Participation and detection rates by age and sex for colonoscopy versus fecal immunochemical testing in colorectal cancer screening
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- Salas, D., Vanaclocha, M., Ibáñez, J. et al. Cancer Causes Control (2014) 25: 985. doi:10.1007/s10552-014-0398-y
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To compare two strategies for colorectal cancer screening: one-time colonoscopy versus fecal immunochemical testing (FIT) (and colonoscopy for positive) every 2 years, in order to determine which strategy provides the highest participation and detection rates in groups of sex and age.
This analysis was performed with data from the first screening round within the COLONPREV study, a population-based, multicenter, nationwide trial carried out in Spain. Several logistic regression models were applied to identify the influence of the screening test on participation rates and detection of proximal and distal neoplasms, as well to identify the influence of age and sex: women aged 50–59 years, women aged 60–69 years, men aged 50–59 years, and men aged 60–69 years.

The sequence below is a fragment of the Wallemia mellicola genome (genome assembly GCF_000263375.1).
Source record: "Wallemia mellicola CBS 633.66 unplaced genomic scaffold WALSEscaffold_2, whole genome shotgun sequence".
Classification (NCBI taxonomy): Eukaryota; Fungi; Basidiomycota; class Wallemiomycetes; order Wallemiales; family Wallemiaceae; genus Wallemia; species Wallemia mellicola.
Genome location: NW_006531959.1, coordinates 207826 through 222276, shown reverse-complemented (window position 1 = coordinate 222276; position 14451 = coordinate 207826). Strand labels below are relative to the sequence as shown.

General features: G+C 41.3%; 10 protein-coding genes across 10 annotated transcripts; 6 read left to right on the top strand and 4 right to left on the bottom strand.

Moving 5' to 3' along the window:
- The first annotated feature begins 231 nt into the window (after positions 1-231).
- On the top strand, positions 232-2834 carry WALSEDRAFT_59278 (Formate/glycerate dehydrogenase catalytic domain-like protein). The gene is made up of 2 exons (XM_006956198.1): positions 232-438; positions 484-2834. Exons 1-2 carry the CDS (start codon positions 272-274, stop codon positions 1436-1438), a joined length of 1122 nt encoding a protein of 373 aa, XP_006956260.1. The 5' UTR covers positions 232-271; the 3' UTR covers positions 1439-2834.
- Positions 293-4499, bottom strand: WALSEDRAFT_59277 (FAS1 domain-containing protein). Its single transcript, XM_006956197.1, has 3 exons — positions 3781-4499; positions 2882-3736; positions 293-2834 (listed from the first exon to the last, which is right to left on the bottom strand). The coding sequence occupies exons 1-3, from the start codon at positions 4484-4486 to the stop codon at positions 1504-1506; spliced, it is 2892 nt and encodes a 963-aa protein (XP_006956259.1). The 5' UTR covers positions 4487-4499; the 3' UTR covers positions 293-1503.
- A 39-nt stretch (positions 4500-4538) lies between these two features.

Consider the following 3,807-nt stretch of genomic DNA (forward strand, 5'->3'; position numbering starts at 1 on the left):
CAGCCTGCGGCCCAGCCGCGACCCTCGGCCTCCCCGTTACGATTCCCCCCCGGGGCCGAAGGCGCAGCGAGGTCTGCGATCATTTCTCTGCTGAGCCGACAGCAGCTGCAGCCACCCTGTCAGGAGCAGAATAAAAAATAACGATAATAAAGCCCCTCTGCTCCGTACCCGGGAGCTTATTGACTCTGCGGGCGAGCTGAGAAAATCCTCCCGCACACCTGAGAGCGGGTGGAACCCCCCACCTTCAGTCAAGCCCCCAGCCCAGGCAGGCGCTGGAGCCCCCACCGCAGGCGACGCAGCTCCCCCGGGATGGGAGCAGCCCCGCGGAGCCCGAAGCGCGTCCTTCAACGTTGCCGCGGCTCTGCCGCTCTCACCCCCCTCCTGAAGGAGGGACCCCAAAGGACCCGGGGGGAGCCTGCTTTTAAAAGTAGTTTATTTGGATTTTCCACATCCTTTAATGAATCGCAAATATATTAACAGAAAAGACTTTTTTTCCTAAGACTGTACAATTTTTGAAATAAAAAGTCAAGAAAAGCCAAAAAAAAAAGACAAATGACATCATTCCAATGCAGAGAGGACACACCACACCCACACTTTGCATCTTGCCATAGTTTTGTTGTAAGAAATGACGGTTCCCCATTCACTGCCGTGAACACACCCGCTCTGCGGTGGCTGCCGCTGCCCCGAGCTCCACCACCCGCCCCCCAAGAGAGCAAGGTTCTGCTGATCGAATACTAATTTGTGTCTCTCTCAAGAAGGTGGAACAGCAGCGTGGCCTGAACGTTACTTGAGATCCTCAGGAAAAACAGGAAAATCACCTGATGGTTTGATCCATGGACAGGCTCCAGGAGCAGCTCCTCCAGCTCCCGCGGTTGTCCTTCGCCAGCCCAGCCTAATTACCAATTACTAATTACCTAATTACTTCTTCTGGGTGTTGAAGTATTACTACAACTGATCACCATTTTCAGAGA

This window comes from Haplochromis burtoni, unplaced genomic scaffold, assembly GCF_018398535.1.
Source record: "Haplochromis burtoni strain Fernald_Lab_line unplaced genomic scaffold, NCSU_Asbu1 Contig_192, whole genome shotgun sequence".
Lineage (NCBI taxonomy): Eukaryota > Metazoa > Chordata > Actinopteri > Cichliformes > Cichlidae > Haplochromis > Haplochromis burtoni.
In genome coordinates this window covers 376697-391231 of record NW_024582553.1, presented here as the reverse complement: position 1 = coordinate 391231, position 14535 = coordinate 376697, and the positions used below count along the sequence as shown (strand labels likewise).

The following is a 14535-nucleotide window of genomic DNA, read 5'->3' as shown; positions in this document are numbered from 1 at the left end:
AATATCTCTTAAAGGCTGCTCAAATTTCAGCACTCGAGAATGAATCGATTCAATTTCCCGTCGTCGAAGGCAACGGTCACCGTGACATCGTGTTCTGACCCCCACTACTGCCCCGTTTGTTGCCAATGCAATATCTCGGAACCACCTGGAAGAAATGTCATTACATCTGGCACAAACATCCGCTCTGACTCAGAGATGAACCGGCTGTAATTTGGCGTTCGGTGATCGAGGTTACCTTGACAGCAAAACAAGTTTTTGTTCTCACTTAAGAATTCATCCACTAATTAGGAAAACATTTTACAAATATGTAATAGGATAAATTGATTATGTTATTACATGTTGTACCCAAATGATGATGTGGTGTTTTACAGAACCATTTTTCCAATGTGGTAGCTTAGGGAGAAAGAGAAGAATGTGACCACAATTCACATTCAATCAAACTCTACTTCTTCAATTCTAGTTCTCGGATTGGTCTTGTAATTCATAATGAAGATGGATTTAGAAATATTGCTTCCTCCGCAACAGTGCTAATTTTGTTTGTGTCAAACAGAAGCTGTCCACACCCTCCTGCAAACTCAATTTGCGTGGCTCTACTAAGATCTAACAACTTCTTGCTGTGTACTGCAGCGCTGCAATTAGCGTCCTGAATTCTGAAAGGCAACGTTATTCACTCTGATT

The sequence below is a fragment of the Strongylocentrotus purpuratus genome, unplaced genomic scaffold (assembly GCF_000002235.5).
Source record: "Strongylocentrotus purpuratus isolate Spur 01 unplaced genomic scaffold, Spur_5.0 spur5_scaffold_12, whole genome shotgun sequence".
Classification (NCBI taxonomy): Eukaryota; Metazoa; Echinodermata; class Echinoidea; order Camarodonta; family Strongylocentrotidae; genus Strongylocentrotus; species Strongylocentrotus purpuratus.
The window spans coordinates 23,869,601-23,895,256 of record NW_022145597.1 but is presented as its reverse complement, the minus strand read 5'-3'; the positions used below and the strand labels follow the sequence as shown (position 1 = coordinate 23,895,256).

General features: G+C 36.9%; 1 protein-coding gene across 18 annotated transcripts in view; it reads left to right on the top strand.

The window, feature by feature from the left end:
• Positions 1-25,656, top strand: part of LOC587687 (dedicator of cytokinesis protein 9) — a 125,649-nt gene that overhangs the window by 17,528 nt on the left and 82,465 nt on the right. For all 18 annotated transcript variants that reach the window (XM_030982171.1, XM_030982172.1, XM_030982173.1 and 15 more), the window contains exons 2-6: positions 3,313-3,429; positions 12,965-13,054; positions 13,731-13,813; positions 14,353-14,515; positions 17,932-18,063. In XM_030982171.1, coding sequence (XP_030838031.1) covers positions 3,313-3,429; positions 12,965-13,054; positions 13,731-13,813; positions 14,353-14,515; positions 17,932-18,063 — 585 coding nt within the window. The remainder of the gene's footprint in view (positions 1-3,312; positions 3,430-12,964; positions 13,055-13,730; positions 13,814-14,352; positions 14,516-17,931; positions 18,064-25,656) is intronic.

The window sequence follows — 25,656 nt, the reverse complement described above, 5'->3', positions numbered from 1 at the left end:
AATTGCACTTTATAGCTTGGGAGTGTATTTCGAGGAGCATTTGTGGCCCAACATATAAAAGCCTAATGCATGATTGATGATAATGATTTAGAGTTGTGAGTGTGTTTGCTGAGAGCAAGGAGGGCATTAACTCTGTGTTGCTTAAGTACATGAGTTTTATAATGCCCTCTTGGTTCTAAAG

Participation was higher in women than in men, especially among women aged 50–59 years (25.91 % for colonoscopy and 35.81 % for FIT). Crossover from colonoscopy to FIT was higher among women than men, especially among those aged 60–69 years (30.37 %). In general, detection of any neoplasm and advanced adenoma was higher with colonoscopy than with FIT, but no significant differences were found between the two strategies for colorectal cancer detection. Detection of advanced adenoma in both arms was lower in women [specifically in women aged 50–59 years (OR 0.31; 95 % CI 0.25–0.38) than in men aged 60–69 years]. Women aged 50–59 years in the colonoscopy arm had a higher probability of detection of advanced adenoma (OR 4.49; 95 % CI 3.18–6.35), as well as of detection of neoplasms in proximal and distal locations (proximal OR 19.34; 95 % CI 12.07–31.00; distal OR 11.04; 95 % CI 8.13–15.01) than women of the same age in the FIT arm. These differences were also observed in the remaining groups but to a lesser extent.
Women were more likely to participate in a FIT-based strategy, especially those aged 50–59 years. The likelihood of detection of any neoplasm was higher in the colonoscopy arm for all the population groups studied, especially in women aged 50–59 years. Distinct population groups should be informed of the benefits of each screening strategy so that they may take informed decisions.